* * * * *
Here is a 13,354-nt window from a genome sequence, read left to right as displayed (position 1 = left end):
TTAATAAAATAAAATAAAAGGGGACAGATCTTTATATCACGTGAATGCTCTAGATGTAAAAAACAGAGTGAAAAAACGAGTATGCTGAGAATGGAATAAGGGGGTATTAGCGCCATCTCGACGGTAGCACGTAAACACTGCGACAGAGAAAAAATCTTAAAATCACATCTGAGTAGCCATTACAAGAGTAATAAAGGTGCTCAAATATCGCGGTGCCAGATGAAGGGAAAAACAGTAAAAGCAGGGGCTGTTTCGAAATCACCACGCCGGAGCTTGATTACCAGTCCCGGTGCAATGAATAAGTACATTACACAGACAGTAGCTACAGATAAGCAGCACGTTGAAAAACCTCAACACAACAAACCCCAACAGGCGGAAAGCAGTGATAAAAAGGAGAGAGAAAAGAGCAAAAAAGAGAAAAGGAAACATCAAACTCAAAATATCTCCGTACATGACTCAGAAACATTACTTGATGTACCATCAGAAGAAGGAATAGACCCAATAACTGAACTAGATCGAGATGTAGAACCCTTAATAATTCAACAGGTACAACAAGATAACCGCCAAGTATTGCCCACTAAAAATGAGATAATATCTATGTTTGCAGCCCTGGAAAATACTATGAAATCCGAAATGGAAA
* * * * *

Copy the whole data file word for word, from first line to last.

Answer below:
Here is a 13,354-nt window from a genome sequence, read left to right as displayed (position 1 = left end):
TTAATAAAATAAAATAAAAGGGGACAGATCTTTATATCACGTGAATGCTCTAGATGTAAAAAACAGAGTGAAAAAACGAGTATGCTGAGAATGGAATAAGGGGGTATTAGCGCCATCTCGACGGTAGCACGTAAACACTGCGACAGAGAAAAAATCTTAAAATCACATCTGAGTAGCCATTACAAGAGTAATAAAGGTGCTCAAATATCGCGGTGCCAGATGAAGGGAAAAACAGTAAAAGCAGGGGCTGTTTCGAAATCACCACGCCGGAGCTTGATTACCAGTCCCGGTGCAATGAATAAGTACATTACACAGACAGTAGCTACAGATAAGCAGCACGTTGAAAAACCTCAACACAACAAACCCCAACAGGCGGAAAGCAGTGATAAAAAGGAGAGAGAAAAGAGCAAAAAAGAGAAAAGGAAACATCAAACTCAAAATATCTCCGTACATGACTCAGAAACATTACTTGATGTACCATCAGAAGAAGGAATAGACCCAATAACTGAACTAGATCGAGATGTAGAACCCTTAATAATTCAACAGGTACAACAAGATAACCGCCAAGTATTGCCCACTAAAAATGAGATAATATCTATGTTTGCAGCCCTGGAAAATACTATGAAATCCGAAATGGAAA